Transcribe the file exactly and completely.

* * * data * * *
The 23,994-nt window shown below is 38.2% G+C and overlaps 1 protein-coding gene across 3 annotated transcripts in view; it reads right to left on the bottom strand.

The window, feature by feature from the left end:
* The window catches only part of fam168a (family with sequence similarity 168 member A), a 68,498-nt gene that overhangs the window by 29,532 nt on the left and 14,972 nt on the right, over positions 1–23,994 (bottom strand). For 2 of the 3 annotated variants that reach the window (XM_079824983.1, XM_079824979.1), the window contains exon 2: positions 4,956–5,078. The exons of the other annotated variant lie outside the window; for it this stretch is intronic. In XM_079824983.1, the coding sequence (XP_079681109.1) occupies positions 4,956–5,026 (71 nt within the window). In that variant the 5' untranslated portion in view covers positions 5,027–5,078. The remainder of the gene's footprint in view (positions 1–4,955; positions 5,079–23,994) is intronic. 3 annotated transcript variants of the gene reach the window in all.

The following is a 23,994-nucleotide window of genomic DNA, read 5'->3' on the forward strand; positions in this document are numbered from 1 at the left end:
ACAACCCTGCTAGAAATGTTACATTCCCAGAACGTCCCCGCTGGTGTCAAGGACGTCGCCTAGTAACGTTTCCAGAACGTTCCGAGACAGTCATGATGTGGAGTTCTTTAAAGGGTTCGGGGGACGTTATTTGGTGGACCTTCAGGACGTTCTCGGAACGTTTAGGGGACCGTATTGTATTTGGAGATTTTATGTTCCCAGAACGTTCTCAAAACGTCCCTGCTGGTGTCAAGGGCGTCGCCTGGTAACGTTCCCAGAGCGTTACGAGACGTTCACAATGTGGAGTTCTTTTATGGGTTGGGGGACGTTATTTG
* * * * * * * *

The 23,994-nt window shown below is 38.2% G+C and overlaps 1 protein-coding gene across 3 annotated transcripts in view; it reads right to left on the bottom strand.

The window, feature by feature from the left end:
* The window catches only part of fam168a (family with sequence similarity 168 member A), a 68,498-nt gene that overhangs the window by 29,532 nt on the left and 14,972 nt on the right, over positions 1–23,994 (bottom strand). For 2 of the 3 annotated variants that reach the window (XM_079824983.1, XM_079824979.1), the window contains exon 2: positions 4,956–5,078. The exons of the other annotated variant lie outside the window; for it this stretch is intronic. In XM_079824983.1, the coding sequence (XP_079681109.1) occupies positions 4,956–5,026 (71 nt within the window). In that variant the 5' untranslated portion in view covers positions 5,027–5,078. The remainder of the gene's footprint in view (positions 1–4,955; positions 5,079–23,994) is intronic. 3 annotated transcript variants of the gene reach the window in all.

The following is a 23,994-nucleotide window of genomic DNA, read 5'->3' on the forward strand; positions in this document are numbered from 1 at the left end:
ACAACCCTGCTAGAAATGTTACATTCCCAGAACGTCCCCGCTGGTGTCAAGGACGTCGCCTAGTAACGTTTCCAGAACGTTCCGAGACAGTCATGATGTGGAGTTCTTTAAAGGGTTCGGGGGACGTTATTTGGTGGACCTTCAGGACGTTCTCGGAACGTTTAGGGGACCGTATTGTATTTGGAGATTTTATGTTCCCAGAACGTTCTCAAAACGTCCCTGCTGGTGTCAAGGGCGTCGCCTGGTAACGTTCCCAGAGCGTTACGAGACGTTCACAATGTGGAGTTCTTTTATGGGTTGGGGGACGTTATTTG